How to choose a right mutual fund scheme in India (In Detailed)
How to choose a right mutual fund scheme, How to Choose Best Mutual Fund Plans, The right choice of mutual Funds, It’s often not possible for an investor to analyse a fund’s performance by applying theoretical jargons because of real life constraints, particularly shortage of time. Some basic homework, nevertheless, always helps to choose the right among many. now check more details for “How to choose a right mutual fund scheme in India” from below….
How to choose a right mutual fund scheme
Step 1 (object oriented approach): If the investor is very clear about his/her goals and the end use of the appreciation, then macro-level selection of funds becomes easier. Unwarranted risk factors can be eliminated and the investor can choose a long or short tenure in a selective mode
Step 2 (basic economic assessment of the country): One must have a basic idea about the likely economic scenario in the next few years in terms of interest rates, inflation, industrial growth, education and above all GDP growth. This exercise helps the investor to choose the investment span better.
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Step 3 (fund performance study): The investor is required to study the performance of the funds for at least the past five years, collecting data from at least two sources. Fund performance analysis from multiple sources eliminates ambiguity in fund ranking. Schemes having star rating this year may turn out to be the worst performers next year. Here, past performance should be evaluated scientifically to take the correct decision
Step 4 (AUM study): Any mutual fund scheme showing increasing AUM over the years always seems to be a reasonable choice because the statistics confirms the investor confidence level.
Step 5 (expense ratio): The funds factsheet released periodically by all fund houses, reveal the expense ratio. It is the cost that an AMC bears to manage the fund. A scheme with lower expense ratio promises better returns in the future. Funds with a higher ratio should be avoided. Oversized schemes are less costly in terms of the expense ratio because they operate with a large quantum of money.
Step 6: (Study of alpha): The excess return generated by a fund over the benchmark is a valuable study for choosing the right fund for investment. A higher alpha ( ) usually highlights the fund manager’s skill, ability and performance. This adds up to the investor confidence level.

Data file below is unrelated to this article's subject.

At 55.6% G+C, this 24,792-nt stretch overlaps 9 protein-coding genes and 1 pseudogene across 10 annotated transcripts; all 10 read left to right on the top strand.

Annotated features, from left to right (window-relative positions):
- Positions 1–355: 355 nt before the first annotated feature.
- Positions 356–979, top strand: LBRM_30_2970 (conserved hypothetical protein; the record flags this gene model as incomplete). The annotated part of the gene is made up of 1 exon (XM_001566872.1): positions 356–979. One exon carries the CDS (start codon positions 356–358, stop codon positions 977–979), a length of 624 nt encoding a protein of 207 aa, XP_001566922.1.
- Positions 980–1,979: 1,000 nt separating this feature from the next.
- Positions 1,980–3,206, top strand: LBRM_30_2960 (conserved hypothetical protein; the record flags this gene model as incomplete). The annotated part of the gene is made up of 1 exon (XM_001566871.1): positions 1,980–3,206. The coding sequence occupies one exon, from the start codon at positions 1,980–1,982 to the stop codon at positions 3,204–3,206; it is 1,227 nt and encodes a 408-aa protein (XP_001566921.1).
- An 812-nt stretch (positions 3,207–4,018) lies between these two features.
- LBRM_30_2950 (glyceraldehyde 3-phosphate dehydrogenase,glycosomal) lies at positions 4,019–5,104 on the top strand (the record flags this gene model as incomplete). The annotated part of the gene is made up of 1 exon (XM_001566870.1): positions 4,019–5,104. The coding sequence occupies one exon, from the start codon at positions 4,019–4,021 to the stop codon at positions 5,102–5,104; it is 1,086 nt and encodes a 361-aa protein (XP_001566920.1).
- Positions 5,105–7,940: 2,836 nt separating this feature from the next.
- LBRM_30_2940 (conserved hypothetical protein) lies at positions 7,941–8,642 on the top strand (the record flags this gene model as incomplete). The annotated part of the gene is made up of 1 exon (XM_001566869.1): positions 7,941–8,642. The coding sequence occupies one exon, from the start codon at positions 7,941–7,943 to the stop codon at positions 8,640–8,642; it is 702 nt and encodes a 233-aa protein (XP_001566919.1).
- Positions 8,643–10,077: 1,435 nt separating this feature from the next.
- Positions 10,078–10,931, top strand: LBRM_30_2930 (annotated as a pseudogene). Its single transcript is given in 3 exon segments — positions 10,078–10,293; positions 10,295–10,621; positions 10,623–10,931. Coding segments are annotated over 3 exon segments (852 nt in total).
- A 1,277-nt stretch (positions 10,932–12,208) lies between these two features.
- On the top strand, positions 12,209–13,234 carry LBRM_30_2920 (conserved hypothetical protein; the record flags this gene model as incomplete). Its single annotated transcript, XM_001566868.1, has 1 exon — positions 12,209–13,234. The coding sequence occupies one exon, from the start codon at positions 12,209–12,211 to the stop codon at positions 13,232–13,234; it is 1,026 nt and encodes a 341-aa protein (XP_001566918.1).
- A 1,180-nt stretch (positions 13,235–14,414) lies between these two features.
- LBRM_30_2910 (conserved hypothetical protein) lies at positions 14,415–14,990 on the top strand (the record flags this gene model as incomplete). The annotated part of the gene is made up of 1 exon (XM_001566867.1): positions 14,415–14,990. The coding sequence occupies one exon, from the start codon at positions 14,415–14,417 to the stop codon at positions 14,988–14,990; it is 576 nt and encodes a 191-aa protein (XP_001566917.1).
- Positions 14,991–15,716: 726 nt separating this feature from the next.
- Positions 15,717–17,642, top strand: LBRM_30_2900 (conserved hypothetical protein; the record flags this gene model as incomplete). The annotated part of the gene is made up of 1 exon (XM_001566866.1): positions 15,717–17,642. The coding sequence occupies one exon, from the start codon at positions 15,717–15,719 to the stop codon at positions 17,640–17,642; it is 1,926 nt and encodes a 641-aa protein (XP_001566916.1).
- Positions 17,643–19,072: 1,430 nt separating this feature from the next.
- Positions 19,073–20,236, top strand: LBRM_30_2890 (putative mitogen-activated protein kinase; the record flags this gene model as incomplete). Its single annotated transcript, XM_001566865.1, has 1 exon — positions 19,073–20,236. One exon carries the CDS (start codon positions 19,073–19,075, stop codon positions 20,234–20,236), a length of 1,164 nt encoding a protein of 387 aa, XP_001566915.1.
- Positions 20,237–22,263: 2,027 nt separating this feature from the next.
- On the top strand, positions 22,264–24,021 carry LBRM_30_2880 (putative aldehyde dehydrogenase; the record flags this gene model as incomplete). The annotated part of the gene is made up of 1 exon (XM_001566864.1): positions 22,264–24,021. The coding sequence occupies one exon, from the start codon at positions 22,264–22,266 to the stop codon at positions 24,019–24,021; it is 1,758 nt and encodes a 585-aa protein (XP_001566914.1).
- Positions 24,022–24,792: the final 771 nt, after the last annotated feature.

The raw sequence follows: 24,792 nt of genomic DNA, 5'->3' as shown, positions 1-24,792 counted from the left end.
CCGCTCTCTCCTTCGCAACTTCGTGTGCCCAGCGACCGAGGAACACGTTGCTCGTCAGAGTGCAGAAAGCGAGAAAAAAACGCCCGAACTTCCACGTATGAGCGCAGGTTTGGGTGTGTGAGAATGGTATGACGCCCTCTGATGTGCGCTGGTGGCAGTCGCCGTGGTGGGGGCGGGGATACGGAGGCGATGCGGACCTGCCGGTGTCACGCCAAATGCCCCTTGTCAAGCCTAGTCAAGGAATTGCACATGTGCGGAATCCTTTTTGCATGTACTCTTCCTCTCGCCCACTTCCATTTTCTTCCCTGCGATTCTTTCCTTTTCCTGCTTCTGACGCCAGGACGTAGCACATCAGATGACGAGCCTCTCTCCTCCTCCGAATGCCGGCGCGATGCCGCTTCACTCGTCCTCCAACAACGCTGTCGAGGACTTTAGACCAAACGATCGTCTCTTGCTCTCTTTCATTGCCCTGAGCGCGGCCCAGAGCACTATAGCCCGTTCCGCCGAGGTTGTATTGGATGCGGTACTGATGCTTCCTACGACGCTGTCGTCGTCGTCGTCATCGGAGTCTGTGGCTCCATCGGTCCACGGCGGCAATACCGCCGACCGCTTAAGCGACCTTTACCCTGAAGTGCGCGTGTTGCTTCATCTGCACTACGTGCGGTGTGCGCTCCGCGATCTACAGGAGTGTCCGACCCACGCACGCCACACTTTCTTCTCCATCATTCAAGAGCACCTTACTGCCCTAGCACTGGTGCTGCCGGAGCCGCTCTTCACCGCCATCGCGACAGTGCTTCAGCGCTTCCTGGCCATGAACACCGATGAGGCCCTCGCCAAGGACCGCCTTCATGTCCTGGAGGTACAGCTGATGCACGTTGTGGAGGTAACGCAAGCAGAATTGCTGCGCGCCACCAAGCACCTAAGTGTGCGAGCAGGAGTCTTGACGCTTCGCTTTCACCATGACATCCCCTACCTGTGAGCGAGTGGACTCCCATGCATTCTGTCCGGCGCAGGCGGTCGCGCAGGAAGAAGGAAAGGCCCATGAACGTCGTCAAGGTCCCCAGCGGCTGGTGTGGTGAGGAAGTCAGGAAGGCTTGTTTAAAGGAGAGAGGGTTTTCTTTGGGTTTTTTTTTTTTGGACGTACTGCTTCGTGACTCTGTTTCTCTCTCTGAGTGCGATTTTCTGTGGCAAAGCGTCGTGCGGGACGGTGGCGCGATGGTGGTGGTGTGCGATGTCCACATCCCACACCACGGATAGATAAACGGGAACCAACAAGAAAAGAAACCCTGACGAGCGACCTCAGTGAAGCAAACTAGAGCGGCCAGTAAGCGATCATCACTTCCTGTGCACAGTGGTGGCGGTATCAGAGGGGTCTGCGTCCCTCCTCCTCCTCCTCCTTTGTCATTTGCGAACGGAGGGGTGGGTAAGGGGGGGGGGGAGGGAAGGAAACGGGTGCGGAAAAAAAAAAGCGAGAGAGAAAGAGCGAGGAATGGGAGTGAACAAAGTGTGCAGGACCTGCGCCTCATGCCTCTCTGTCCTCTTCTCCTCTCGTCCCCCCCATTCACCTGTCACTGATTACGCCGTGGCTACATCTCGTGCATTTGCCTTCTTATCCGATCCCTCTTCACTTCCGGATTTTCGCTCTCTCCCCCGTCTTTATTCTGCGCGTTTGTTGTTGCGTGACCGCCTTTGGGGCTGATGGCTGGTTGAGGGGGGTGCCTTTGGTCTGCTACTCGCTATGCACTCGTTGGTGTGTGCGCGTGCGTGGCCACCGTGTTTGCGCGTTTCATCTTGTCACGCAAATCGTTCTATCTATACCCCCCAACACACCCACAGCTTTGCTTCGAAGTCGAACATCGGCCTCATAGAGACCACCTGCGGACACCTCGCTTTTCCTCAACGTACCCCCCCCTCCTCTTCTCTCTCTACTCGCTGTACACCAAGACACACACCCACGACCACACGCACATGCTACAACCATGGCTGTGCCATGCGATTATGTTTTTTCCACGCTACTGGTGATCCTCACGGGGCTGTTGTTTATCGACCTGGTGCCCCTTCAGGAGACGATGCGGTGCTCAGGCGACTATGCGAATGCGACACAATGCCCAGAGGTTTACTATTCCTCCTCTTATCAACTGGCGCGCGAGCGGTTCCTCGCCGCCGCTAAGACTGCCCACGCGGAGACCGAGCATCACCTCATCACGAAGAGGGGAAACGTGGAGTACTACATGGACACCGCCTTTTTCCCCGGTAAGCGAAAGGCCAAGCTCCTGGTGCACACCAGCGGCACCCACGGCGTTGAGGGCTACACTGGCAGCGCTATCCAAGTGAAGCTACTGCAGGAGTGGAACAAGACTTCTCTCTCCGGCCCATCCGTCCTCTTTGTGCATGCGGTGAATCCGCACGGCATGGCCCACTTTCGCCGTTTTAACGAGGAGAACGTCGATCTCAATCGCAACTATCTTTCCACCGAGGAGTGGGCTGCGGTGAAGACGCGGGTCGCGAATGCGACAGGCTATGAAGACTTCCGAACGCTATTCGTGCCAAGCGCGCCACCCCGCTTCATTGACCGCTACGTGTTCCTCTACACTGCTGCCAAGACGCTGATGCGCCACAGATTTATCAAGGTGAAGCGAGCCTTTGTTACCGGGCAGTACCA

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However, investment decisions are usually influenced by recent facts, information and news, market valuations and sentiments, psychological bias, preferences and above all the advisory. In majority of the cases, the decision is taken on the principle of behavioural finance, instead of scientific analysis. That is why well performing funds are left out in a sluggish market and the promising funds, though not actually so, are bought in boom market. In the first case, the investor loses the opportunity of a good investment and in the later case, the investor loses money when the market falls.
The mutual fund sector in India
A 2013 SEBI study has revealed that 85% of the total AUM of the AMCs, is contributed by Mumbai, Delhi, Chennai, Kolkata and Bengaluru. It also reveals the huge untapped mutual fund market in the country. The gross AUM is just 6.99 percent of India’s GDP, and nothing in comparison to developed nations like the US (83 percent), the EU (42 percent), or the UK (40 percent). Inadequate AMC distribution network, high operational costs in the suburban and rural areas, and lack of investor awareness, are some of the major reasons behind low mutual fund penetration. Setup and operating costs in tier-II cities are higher than that of the top 15 cities in terms of cost-benefit analysis to make the business economically viable
Lack of financial literacy and awareness, is also a major It’s not entirely a problem of the mutual fund sector but of larger financial inclusion. Before the introduction of Pradhan Mantri Jan-Dhan Yojana (PMJDY), only 30 percent of the population had bank accounts. Out of the 6,00,000 rural habitations, only five percent have a commercial bank. Life insurance coverage is spread over only 10 percent of the population and non-life insurance is at a negligible 0.6 percent. The mutual funds sector is no exception.
Besides the financial non-inclusion, cultural bias of investors to create physical assets, is another root cause behind the unpopularity of mutual funds in the suburban and rural belts. Retail investors like school teachers, service people, and the common are more comfortable with risk-free bank deposits, post office MIS, RBI bonds, and traditional life insurance products, than mutual funds schemes, except for tax saving purpose like ELSS. They always prefer to buy gold ornaments than mutual funds.
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SEBI has adopted several measures to increase participation of small investors. These include allowing cash transactions in mutual funds up to ₹20,000, launching direct plans for reducing the expense ratio, directing AMCs to follow a single expense structure across the plans, encouraging AMCs to set up investor education initiatives, and other schemes. All these target the untapped mass retail investor community. Unless financial awareness is spread to the rural and semi-urban areas, not only will the mutual fund sector continue to suffer, unscrupulous chit funds will carry on exploiting common investors. A joint exercise by the government, SEBI, RBI, AMFI, the Insurance Regulatory and Development Authority, various chambers of commerce and industry, and professional educational bodies, could go a long way to usher in financial literacy.
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